Pokémon Go, which uses GPS to send players in search of digital characters, has become wildly and popular. My niece, who’s 17, showed me a photo she’d taken on her phone of a character she’d “found” in the park.
It’s encouraging gamers to get outside and do a lot of walking, though a San Jose start-up will chauffeur players and the especially lazy can entrepreneurs will hire someone to play for them. (What’s the point? I don’t know.)
Educators dream of using the game to teach local history, mapping, math and literacy, writes Leo Doran in Education Week. “Commentators are weighing in on potential educational applications.”
The game is a “way to enchant the environment,” said James Gee, an Arizona State professor who’s studied gaming. “Every human would love to think that there are fairies running around and the environment is full of magic — that’s been a theme of literature and many cultures actually believe it. Now Pokémon comes out and actually does those things.”
Greg Toppo, author of The Game Believes in You, also looks at Pokémon as an educational tool. “Teachers have been blogging about how they might use the game once school begins,” he writes in USA Today.
Matthew Farber, a Denville, N.J., middle school social studies teacher and author of Gamify Your Classroom, predicts teachers will use the game to get students to “explore and research important historic Poké Stops near their home or school,” writes Toppo.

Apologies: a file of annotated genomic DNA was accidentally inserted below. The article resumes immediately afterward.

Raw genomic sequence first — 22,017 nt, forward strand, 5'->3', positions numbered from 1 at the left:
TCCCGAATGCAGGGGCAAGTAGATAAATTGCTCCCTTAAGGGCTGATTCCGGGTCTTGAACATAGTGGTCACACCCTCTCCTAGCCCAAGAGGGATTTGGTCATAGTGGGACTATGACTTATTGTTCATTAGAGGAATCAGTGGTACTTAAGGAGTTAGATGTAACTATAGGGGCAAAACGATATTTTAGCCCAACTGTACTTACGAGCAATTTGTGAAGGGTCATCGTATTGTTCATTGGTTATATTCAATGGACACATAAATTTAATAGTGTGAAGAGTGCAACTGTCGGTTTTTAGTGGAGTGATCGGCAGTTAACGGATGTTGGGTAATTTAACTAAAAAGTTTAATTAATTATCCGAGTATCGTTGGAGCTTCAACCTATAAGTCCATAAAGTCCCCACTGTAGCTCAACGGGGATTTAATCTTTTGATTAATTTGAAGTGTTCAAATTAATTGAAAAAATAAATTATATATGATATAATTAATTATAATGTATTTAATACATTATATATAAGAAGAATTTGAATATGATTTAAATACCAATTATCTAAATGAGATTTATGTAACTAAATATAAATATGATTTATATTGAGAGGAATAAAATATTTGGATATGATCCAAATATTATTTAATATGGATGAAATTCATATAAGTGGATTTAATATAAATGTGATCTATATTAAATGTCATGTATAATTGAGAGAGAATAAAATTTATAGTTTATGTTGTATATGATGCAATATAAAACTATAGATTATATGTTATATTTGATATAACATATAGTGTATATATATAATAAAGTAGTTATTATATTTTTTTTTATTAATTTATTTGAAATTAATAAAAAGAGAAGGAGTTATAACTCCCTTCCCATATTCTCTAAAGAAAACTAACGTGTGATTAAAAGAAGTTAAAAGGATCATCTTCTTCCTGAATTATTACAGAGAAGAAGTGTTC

Pokémon creatures lurk in “art museums and churches and historical places and parks,” game designer Kellian Adams-Pletcher told Toppo. Museums are “thrilled” by the prospect of drawing in new visitors.
Game designer Jane McGonigal noted that scientists are already taking advantage of the game’s millions of users, urging them to take photos of species of bugs, fish and animals that don’t look familiar.
“It’s a slippery slope from video games to citizen science,” she said.
When collecting Pokémon cards was a fad in the late 1990s, Gee called the game a brilliant literacy curriculum, writes Toppo. A generation learned to read “specialized, technical, cross-referenced text” and “analyze and classify more than 700 different types of creatures,” the professor pointed out.
Toppo writes: “Gee predicted, a bit cynically, that if we were to turn Pokémon into a school subject, ‘certain children, many of them poor, would all of a sudden have trouble learning Pokémon’.”